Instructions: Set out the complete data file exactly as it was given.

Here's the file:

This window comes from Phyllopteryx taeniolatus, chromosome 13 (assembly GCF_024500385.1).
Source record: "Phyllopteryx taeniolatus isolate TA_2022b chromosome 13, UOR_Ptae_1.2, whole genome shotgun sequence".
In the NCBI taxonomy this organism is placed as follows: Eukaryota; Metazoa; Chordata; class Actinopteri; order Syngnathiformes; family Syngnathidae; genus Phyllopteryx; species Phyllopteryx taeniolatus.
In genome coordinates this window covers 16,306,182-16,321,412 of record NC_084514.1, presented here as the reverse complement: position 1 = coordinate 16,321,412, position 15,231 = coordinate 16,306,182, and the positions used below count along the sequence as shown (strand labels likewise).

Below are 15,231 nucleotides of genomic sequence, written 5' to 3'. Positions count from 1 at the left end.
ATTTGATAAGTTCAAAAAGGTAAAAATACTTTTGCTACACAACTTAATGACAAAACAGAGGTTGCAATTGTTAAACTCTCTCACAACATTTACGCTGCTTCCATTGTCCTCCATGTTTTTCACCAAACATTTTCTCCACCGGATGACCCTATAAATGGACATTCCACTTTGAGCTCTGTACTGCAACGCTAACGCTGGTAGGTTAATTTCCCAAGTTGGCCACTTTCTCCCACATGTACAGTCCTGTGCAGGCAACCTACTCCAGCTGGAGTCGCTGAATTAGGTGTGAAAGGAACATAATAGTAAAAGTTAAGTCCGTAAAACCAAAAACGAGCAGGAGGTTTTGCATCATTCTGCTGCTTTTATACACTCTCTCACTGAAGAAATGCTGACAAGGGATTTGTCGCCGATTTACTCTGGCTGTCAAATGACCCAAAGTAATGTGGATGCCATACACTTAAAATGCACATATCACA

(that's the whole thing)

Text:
This window comes from Phyllopteryx taeniolatus, chromosome 13 (assembly GCF_024500385.1).
Source record: "Phyllopteryx taeniolatus isolate TA_2022b chromosome 13, UOR_Ptae_1.2, whole genome shotgun sequence".
In the NCBI taxonomy this organism is placed as follows: Eukaryota; Metazoa; Chordata; class Actinopteri; order Syngnathiformes; family Syngnathidae; genus Phyllopteryx; species Phyllopteryx taeniolatus.
In genome coordinates this window covers 16,306,182-16,321,412 of record NC_084514.1, presented here as the reverse complement: position 1 = coordinate 16,321,412, position 15,231 = coordinate 16,306,182, and the positions used below count along the sequence as shown (strand labels likewise).

Below are 15,231 nucleotides of genomic sequence, written 5' to 3'. Positions count from 1 at the left end.
ATTTGATAAGTTCAAAAAGGTAAAAATACTTTTGCTACACAACTTAATGACAAAACAGAGGTTGCAATTGTTAAACTCTCTCACAACATTTACGCTGCTTCCATTGTCCTCCATGTTTTTCACCAAACATTTTCTCCACCGGATGACCCTATAAATGGACATTCCACTTTGAGCTCTGTACTGCAACGCTAACGCTGGTAGGTTAATTTCCCAAGTTGGCCACTTTCTCCCACATGTACAGTCCTGTGCAGGCAACCTACTCCAGCTGGAGTCGCTGAATTAGGTGTGAAAGGAACATAATAGTAAAAGTTAAGTCCGTAAAACCAAAAACGAGCAGGAGGTTTTGCATCATTCTGCTGCTTTTATACACTCTCTCACTGAAGAAATGCTGACAAGGGATTTGTCGCCGATTTACTCTGGCTGTCAAATGACCCAAAGTAATGTGGATGCCATACACTTAAAATGCACATATCACA